The Story of Dido Elizabeth Belle

If you follow Some Sources Say on social media you’ll know that this month’s history topic is ‘Stories Behind Paintings’.

The following painting of Dido Elizabeth Belle is one of my favourites, and today I’m going to introduce you to her story.

Portrait of Dido Elizabeth Belle Lindsay and Lady Elizabeth Murray circa 1778 by David Martin (previously attributed to Johann Zoffany)

Now I want to start by saying the sources about Dido are conflicting and as more research comes to light what we believe to be true changes. It wasn’t until the 1990s that Dido’s identity in the above painting became well-known as she had previously been attributed as an unnamed friend or servant of Elizabeth’s.

Dido was born in 1761 to Maria Belle and Sir John Lindsay. Her parents held very different stations in life. Maria is widely believed to have been an enslaved African woman, whilst John was in the Royal Navy. The transatlantic slave trade operated for almost 400 years with at least 12 million African people forcibly transported during this time. This is a completely staggering statistic, and it’s likely many of Dido’s maternal family members were enslaved. The ramifications of the transatlantic slave trade are still being felt today, as “European exploitation of the Americas and Africa laid the fountain for many modern global inequalities“. It’s thought Maria was freed by John and that their only child Dido was born free in London. We have a record of Dido’s baptism at St George’s, Bloomsbury, London on the 20th November 1766 when she would have been around five years old. New evidence has come to light as well which suggests that Maria was given land in Pensacola, Florida by John and that she moved there. Unfortunately she disappears from the records after this. John had numerous illegitimate children, Dido being the oldest, prior to his marriage to Mary Milner in 1768.

Dido held a unique position as an illegitimate mixed race aristocrat. She was sent by her father to live with her great uncle William Murray 1st Earl of Mansfield at Kenwood House. He and his wife Elizabeth were childless, and took care of another of their great-nieces Elizabeth Murray. Dido joined the family fold and by all accounts was treated with love and care by her relations, being educated and provided with an allowance. In around 1778, Dido and Elizabeth were painted together in the wonderful painting that inspired this blog post. Her uncle William Murray was Lord Chief Justice, and presided over legal cases relating to slavery. It’s likely that having Dido in his life did affect his opinions on slavery, and he is well known for his ruling in the Somersett case that concluded a slave could not be taken out of England against their will. William made sure to confirm Dido’s freedom in his will, as it wasn’t unheard of for free black people to be sold into slavery. In 1793 Dido married John Davinier, a Steward. Their marriage is recorded in the marriage register of St George’s Church, Hanover Square, London. They had 3 sons Charles and John, and William Thomas. Dido died in 1804 aged around 43 years old, but she lives on “all sparked by one remarkable painting“.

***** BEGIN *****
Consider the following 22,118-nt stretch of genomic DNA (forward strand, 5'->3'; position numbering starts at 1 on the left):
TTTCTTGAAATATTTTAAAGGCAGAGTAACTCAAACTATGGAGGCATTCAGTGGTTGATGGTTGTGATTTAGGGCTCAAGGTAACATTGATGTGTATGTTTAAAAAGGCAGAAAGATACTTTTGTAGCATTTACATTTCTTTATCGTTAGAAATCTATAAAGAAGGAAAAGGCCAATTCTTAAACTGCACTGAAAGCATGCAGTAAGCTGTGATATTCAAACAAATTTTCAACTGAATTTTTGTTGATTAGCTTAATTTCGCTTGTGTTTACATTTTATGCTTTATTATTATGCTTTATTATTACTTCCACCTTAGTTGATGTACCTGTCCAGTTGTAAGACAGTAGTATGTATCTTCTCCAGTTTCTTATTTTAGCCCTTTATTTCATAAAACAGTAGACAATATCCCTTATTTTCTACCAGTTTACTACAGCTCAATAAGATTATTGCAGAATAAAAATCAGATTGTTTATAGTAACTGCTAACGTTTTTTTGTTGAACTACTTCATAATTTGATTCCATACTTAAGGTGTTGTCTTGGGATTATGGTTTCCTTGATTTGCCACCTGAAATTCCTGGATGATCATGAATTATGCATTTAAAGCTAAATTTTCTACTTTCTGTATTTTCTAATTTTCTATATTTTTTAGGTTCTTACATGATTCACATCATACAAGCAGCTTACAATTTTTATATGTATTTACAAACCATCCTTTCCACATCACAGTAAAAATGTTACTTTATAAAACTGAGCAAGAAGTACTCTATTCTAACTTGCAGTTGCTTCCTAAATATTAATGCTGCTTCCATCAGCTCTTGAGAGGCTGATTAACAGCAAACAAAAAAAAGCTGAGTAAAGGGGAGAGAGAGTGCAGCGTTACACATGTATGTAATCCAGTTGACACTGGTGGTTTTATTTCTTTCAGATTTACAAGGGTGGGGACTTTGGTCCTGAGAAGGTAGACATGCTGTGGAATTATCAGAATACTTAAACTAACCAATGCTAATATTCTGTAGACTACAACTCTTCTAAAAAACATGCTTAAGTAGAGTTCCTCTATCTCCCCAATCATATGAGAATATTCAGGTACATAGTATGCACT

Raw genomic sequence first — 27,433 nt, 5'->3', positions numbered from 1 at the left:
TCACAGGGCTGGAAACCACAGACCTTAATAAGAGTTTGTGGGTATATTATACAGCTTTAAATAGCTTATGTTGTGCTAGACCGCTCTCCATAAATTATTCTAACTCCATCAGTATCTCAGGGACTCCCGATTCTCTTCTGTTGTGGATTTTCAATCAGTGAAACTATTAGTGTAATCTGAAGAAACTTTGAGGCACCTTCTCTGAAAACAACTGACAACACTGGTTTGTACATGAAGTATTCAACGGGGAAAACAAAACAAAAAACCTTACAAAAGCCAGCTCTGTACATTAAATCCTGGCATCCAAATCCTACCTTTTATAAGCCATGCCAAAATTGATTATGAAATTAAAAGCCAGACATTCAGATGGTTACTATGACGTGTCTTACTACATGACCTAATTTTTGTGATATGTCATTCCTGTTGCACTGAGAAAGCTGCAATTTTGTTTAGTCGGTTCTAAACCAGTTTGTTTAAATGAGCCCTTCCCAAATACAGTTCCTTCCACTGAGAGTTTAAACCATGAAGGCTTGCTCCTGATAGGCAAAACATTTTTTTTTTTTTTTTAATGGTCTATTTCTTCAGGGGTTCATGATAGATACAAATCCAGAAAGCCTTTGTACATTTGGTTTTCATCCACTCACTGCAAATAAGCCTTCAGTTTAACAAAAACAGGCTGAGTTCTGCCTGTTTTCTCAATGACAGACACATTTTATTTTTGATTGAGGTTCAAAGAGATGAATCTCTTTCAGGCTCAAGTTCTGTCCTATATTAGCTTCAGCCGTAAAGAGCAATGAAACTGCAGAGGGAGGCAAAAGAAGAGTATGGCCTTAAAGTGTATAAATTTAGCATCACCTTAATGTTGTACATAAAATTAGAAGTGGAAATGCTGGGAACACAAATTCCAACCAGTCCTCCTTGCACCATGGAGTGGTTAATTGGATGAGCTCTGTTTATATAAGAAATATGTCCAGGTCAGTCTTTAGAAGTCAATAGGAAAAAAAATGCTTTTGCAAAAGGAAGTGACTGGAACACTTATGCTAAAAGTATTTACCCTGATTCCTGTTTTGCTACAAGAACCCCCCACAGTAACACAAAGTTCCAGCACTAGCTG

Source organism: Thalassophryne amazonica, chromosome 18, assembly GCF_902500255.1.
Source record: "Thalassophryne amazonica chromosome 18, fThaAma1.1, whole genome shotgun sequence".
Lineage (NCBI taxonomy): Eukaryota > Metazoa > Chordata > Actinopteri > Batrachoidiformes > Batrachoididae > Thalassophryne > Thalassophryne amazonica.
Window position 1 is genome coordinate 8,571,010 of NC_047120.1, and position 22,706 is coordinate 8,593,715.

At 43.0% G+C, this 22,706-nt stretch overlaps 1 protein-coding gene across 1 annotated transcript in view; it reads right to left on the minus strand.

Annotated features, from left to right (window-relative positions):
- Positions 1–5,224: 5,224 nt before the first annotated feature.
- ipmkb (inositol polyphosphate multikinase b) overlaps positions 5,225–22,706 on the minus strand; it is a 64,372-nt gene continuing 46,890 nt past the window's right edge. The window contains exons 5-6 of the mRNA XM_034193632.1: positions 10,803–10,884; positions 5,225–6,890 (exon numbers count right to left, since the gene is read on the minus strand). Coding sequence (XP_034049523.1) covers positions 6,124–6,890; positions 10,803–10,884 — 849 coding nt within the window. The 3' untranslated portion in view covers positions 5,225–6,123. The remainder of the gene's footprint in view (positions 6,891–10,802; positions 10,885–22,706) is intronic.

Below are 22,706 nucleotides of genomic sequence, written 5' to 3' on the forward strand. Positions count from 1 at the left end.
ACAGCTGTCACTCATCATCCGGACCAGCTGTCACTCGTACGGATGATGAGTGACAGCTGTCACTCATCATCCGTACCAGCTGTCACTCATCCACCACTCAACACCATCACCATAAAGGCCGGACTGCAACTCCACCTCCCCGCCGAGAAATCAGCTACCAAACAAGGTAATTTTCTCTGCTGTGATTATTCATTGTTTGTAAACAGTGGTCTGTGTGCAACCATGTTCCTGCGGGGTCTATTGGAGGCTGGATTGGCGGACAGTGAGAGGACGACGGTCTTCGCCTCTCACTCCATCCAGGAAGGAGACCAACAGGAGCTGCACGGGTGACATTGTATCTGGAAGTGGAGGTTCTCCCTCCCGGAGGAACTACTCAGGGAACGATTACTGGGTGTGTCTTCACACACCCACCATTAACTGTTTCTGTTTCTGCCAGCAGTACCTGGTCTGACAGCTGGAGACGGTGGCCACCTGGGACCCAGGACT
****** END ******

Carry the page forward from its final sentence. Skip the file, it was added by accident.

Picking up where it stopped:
The painting of Dido and Elizabeth was originally thought to have been painted by Johann Zoffany but this has since proven to be incorrect and is likely to have been David Martin. It has survived the travails of time and is currently held by Scone Palace, Scotland. I’m no an art expert, but it’s easy to see why this painting is so iconic. There is a lot of debate about it’s meaning, where is Dido rushing too? Why is she pointing to her cheek? What is the meaning of her attire? You could discuss it for a long time and never reach a full conclusion!

What are your thoughts on Dido’s story and her painting? I’ve love to hear your thoughts in the comments below.

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The Georgian Life and Modern Afterlife of Dido Elizabeth Belle by Gretchen H Gerzina (article from the book Britain’s Black) Past. – would particularly recommend this source!

ODNB: Dido Elizabeth Belle by Reyahn King

International Slavery Museum:

Dido Belle: the artworld enigma who inspired a movie:

Dido Elizabeth Belle – her story:

Dido Belle:

Slavery and Justice Exhibition at Kenwood House:

Wikipedia: Dido Belle, William Murray,





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